The documentary movement in India

Print edition : April 27, 2018

Documentary film-maker Deepa Dhanraj. Photo: K. MURALI KUMAR

Documentary film-maker K.P. Sasi. Photo: Anand Sankar

Documentary film-maker P. Baburaj. Photo: G. MOORTHY

Documentary film-maker R.P. Amudhan. Photo: C.V. SUBRAHMANYAM

Members of the Dongria Khond tribe watching a documentary film on their fight for land rights and protection of the Niyamgiri hills in Kalahandi district of Odisha. A file picture.

The narratives bring to the fore not only the history of documentary film-making in India, but also the various resistance struggles and movements for human rights, gender justice, ecology, right to land, and survival and identity.

AS far as literature on Indian cinema is concerned, the preferences and prejudices are pronounced: first comes Hindi cinema, which is considered “national cinema”; then comes the preoccupation with full-length feature films, followed by its major auteurs.

Although language films constitute the bulk of Indian cinema, only a few books have been written about them in English with a wider audience in mind. Only feature films and film-makers are considered worthy of attention; documentary films, film-makers and movements across the country rarely figure in historical and analytical narratives on films. Added to this lack of scholarly interest in documentaries and people’s cinema movements, which have a long and vibrant history in India, is the lack of documentary evidence. If at all they exist, they lie scattered in the form of brochures and booklets, pamphlets and “manifestos” written in different languages and produced in different parts of the country.

They have not been archived or documented in detail or studied in depth. This, despite the fact that they were and are very much part of various resistance movements and popular struggles in India in the last 50 years; and especially since the advent of digital technology, when the role of documentary films and film-makers became all the more crucial and instrumental in such movements.

Take any major social, political, gender or environmental movement in India, documentary films and film-makers have played a pivotal role in documenting them, and in the process, reached out to a wider audience and produced campaign material for the struggles. In fact, they have been a powerful political tool and documentary evidence that empowered civil society and activists to “talk back to power”.

Although a few scholarly works have come out on Indian documentary films recently, their focus has been more on charting the historical and thematic dimensions of documentary films in India in terms of major film-makers and their landmark films. In the process, many of the grass-roots attempts and diverse streams from the margins found only cursory mention in these writings.

Invaluable source of reference

The reasons for the same are not far to seek. Prominent among them is the lack of documentation and archiving—a gap that can be filled only by willingness to listen to and learn from the margins and the marginalised. This is what Towards a People’s Cinema: Independent Documentary and its Audience in India edited by Kasturi Basu and Dwaipayan Banerjee ventures to do. This book assumes great relevance as an invaluable and much-needed source of reference for film historians, scholars and students on the role of Indian documentaries in resistance movements in India.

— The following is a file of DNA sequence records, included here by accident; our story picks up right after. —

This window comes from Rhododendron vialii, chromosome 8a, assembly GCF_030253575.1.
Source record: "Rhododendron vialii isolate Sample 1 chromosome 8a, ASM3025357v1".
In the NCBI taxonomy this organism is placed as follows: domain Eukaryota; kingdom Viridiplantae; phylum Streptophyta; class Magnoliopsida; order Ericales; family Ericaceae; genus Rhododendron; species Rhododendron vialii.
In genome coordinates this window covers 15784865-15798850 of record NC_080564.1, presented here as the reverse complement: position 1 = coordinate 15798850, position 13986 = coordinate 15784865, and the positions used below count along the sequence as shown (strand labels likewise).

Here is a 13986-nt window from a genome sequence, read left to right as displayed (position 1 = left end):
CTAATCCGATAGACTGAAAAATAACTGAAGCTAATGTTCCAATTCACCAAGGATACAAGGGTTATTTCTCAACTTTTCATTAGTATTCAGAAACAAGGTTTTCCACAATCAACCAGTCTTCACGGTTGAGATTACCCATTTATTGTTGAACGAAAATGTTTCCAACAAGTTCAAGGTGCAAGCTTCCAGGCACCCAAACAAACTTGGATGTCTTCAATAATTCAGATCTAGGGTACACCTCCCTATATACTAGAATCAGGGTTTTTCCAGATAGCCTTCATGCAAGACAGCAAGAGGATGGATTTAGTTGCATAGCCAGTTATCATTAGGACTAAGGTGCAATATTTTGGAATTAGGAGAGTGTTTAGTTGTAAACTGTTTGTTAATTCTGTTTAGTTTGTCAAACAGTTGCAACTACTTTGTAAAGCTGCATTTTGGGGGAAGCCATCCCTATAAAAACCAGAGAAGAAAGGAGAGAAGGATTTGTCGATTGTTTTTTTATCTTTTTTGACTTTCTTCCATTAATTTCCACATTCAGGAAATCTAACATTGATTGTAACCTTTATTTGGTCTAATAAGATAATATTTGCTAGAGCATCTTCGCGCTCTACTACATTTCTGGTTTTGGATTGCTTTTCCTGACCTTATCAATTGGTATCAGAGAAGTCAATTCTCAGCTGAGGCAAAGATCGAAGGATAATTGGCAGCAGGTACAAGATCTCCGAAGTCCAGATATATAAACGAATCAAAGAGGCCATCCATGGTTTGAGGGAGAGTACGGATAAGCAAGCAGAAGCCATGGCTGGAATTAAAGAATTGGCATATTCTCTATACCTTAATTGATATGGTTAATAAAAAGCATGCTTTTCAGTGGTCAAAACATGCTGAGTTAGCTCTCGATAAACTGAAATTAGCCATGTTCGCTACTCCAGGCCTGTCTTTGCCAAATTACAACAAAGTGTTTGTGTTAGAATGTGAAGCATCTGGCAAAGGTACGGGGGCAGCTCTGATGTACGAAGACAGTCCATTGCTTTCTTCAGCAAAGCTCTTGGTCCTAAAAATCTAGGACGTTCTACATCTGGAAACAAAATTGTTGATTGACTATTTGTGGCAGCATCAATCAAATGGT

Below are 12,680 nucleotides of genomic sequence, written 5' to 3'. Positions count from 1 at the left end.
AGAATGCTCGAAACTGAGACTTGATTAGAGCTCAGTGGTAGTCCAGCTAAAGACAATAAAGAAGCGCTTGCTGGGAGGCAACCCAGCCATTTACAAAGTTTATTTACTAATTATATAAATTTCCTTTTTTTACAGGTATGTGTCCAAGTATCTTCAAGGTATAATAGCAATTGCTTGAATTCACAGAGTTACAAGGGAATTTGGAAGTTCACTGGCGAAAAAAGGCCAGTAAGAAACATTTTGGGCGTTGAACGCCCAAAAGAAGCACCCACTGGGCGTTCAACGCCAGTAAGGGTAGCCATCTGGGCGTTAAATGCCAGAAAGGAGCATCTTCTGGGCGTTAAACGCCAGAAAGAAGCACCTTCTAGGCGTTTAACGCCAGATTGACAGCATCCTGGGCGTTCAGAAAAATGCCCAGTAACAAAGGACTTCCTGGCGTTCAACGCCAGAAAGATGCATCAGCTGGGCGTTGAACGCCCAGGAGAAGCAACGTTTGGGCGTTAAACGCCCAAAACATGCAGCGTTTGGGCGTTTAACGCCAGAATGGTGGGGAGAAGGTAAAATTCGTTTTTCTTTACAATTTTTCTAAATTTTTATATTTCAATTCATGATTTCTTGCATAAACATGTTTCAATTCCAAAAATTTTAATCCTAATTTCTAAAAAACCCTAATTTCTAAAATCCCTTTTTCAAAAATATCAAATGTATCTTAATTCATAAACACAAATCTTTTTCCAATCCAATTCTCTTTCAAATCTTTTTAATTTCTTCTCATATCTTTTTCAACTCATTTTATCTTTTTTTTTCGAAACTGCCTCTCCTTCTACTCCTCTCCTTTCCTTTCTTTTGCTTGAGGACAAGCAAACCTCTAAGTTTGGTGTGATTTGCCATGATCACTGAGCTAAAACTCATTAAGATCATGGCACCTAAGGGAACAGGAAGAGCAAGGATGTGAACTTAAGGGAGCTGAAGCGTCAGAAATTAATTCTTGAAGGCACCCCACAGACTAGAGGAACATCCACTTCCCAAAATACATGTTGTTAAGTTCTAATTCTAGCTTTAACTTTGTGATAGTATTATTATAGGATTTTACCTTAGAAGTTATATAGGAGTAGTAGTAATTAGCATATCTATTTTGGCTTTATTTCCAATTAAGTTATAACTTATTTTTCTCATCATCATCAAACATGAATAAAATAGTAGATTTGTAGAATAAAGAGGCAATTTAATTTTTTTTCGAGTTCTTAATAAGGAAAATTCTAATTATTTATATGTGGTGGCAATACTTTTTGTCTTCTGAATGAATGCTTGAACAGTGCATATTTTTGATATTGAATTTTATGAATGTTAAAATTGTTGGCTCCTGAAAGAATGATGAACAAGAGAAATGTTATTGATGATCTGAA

The editors are also clear about the challenges before them and the significance of their intervention. According to them, the book is an attempt “to bring under one cover some of the diverse impulses and origins of mental conception, idealism, production motivation, circulation modality, and audience reception in the life of the independent documentary in India”.

This compilation has a threefold purpose in mind: to build a repository of journeys and experiences of collectives and individual practitioners who have created a body of political documentary; to place Indian documentary in historical and material context, and to map and explore spaces and platforms that are attempting to build a democratised practice where dialectical exchange is possible between film-makers, audiences and political-cultural activists.

The collection consists of four sections: Section I titled “History” attempts to delineate the historical and material context of the documentary genre in India from the colonial period to the present. It includes the historical and analytical accounts of Sanjay Kak and Biren Das Sharma, and an autobiographical account by Uma Chakravarthi.

Section II titled “Practice” consists of long conversations with some of the well-known documentary film-makers of the post-Independence era such as Tapan Bose, Anand Patwardhan, Ranjan Palit and Deepa Dhanraj about their life, work and vision.

Section III, “Collectives”, consists of first-person narratives of activist-film-makers and focusses on film movements and activist groups across the country.

The last section, “Legacy”, reproduces two important documents: Tapan Sen’s treatise on Chitra Chetana that elaborates on a radical film moment in the Indian documentary movement, where a collective of young film-makers used the Super-8 camera as a tool of political resistance in West Bengal immediately after the Emergency; and Anand Patwardhan’s thesis, “A Critique and a Case Study of ‘Waves of Revolution’”.